Insurance Business has put together a list of the top five most expensive natural disasters in Australia’s recent history. Sydney’s hailstorms in 1999 come in first place with the total losses from claims in today’s dollar value amounting to $5.8 billion. The list represents the costliest catastrophes in terms of insurance claims from 1970 until the present day:
- Hailstorms, 1999, Sydney. Claims costs today about $5.8 billion and total financial costs possibly much more.
- Black Summer, 2019/20 NSW, VIC, SA and QLD. Claims costs about $5.5 billion versus total financial costs of about $10 billion .
- Tropical Cyclone Tracy, 1974, Darwin. Claims costs today about $5.3 billion versus total financial costs of about $7 billion.
- Earthquake, 1989, Newcastle. Claims costs today about $4.4 billion versus total financial costs of about $8.7 billion
- Floods, 1974, Brisbane. Claims costs today about $3.3 billion versus total financial costs of about $8.2 billion.
John Farrell, (pictured above) director of Steadfast Taswide Insurance Brokers said he’s not surprised that a hailstorm tops the list.
“People think that bushfires are the big claim hits and they are, don’t get me wrong, because they spend a lot of time in the media when they’re going on and sometimes these bushfires go on for weeks and months,” he said.
However, said Farrell, storms are often the big hitters when it comes to the actual number and cost of insurance claims.
“A storm comes in one day and it hits one day, and it’s gone the next. Yes, it might only be on the TV once but if you have a look at the top 10 claims paid in recent Australian history most of them are storms, because they get everyone,” he said.
Seven out of the 10 most recent natural disasters on the ICA’s Historical Catastrophe List were storm driven events, including extreme weather and hailstorms. Among those events: severe weather and flooding in Victoria’s Gippsland in June this year; the March flooding and storm damage that impacted Sydney, the Hunter Valley and the Mid North Coastal areas; and, the Halloween Hailstorm on October 31, 2020, when severe thunderstorms impacted Central and South East Queensland, causing high winds and hail and resulting in more than $1 billion in damage claims.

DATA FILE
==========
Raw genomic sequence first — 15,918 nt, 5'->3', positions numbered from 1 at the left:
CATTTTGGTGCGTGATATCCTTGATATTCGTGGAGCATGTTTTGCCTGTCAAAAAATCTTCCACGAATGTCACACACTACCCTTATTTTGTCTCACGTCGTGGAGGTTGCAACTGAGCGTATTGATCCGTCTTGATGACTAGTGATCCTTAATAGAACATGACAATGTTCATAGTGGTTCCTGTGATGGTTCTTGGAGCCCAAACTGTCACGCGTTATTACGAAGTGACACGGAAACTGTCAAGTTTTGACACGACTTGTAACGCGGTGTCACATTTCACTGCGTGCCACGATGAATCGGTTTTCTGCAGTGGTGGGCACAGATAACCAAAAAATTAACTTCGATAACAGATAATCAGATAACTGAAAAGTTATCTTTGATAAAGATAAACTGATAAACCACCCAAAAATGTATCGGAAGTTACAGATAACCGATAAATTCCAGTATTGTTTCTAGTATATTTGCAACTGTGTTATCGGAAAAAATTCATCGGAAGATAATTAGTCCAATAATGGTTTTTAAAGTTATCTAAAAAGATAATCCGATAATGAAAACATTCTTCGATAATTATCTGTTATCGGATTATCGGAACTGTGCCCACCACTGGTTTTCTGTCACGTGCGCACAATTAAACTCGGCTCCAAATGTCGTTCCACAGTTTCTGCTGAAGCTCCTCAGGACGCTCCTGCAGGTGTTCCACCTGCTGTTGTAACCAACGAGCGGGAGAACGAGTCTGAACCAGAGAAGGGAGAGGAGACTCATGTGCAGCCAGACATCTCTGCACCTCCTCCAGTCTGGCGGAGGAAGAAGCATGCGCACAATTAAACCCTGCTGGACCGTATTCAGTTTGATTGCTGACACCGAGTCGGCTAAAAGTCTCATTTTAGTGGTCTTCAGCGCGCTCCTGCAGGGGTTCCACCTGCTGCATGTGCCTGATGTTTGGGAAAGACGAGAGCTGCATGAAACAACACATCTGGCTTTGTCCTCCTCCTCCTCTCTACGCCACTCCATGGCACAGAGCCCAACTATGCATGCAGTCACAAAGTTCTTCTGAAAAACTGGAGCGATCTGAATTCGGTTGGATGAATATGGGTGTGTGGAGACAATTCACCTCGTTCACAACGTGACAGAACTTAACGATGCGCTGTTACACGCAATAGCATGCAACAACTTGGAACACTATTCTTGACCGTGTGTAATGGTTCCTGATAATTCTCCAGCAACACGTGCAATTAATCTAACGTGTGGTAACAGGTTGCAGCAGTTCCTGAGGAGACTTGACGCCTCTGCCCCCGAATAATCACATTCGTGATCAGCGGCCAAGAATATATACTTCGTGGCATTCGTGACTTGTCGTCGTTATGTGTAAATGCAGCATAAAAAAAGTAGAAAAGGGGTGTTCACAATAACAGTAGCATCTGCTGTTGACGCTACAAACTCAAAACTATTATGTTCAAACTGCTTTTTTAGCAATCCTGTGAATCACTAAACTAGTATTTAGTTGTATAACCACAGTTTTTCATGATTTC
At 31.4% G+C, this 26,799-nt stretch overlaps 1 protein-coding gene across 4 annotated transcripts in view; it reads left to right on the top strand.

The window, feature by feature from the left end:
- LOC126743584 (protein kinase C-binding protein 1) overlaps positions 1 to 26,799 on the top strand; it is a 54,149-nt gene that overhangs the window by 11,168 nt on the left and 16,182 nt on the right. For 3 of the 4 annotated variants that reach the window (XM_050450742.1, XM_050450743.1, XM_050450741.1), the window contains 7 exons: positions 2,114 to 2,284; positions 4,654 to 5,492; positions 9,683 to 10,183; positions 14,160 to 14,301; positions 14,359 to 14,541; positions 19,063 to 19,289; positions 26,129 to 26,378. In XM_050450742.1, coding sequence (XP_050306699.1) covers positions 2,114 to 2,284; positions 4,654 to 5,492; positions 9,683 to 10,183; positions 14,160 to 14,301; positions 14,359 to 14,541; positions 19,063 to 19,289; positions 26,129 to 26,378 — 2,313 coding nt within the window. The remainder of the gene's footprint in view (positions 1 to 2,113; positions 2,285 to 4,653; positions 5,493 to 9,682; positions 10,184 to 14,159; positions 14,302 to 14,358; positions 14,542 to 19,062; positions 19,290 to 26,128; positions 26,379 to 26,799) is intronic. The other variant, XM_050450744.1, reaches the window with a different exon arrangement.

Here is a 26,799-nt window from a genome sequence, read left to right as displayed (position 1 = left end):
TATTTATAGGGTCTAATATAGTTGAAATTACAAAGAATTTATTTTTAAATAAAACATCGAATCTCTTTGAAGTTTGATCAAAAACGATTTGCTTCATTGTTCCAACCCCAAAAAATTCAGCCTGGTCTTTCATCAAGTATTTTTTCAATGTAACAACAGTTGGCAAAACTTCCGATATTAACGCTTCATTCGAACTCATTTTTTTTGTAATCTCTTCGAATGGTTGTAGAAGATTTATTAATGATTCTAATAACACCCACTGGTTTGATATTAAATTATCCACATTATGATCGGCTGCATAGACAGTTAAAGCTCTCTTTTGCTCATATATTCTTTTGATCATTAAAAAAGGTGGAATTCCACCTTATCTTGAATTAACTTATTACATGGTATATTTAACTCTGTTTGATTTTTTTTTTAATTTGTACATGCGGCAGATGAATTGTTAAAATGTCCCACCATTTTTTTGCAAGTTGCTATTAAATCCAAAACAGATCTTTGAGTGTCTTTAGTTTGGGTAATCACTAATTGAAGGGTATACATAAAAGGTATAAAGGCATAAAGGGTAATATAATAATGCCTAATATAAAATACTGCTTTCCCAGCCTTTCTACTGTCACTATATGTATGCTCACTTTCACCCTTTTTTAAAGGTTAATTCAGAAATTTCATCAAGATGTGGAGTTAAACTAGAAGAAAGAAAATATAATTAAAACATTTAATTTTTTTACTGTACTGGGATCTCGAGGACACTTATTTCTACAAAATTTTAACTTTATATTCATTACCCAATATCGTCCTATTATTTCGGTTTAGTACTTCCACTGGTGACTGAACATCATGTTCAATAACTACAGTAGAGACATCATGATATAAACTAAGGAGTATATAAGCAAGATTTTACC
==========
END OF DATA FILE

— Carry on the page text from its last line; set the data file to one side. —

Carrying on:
There are certain caveats to declare about IB’s top 5 natural catastrophes list. The analysis only goes back half a century - so to the 1970s. The figures are based on information from the Insurance Council of Australia (ICA) and other respected sources, including the recent Royal Commission into National Natural Disaster Arrangements. Most of the original claims losses data came from the ICA’s Historical Catastrophe List. The figures estimating total losses from a disaster are generally the ones that appear most often in news reports and have credible sources. The conversion of the claim losses into today’s dollar value amount was made using the Reserve Bank of Australia’s (RBA) online inflation calculator tool. This list is a ranking according to financial costs only and obviously doesn’t take into account loss of life.
The ICA provided further details about the considerations that go into producing its loss data. The Insurance Council generally estimates that about 95% of homes are insured but this can vary across regions and communities. The ICA data generally covers domestic damage (including home, contents, motor) and SME damage (including commercial businesses, business interruption and farms. The data doesn’t include damage to infrastructure like roads, rail, powerlines, phone lines, gas and water supply. State owned assets or other large infrastructure assets like ports, wharfs, power stations and uninsured properties are also not captured by ICA data.
Earlier this month, Deloitte Access Economics released its disaster update report commissioned by the Australian Business Roundtable for Disaster Resilience and Safer Communities.
The Update to the economic costs of natural disasters in Australia showed that natural catastrophes currently cost the Australian economy $38 billion per year. The cost is expected to increase to $73 billion per year by 2060 in a low emissions scenario or $94 billion in a high emissions scenario. Two thirds of the costs from natural disasters over the next 40 years are expected to be incurred in QLD and NSW. These impacts, said the report, will be the result of more tropical cyclones and floods, as warming oceans push tropical cyclones further south.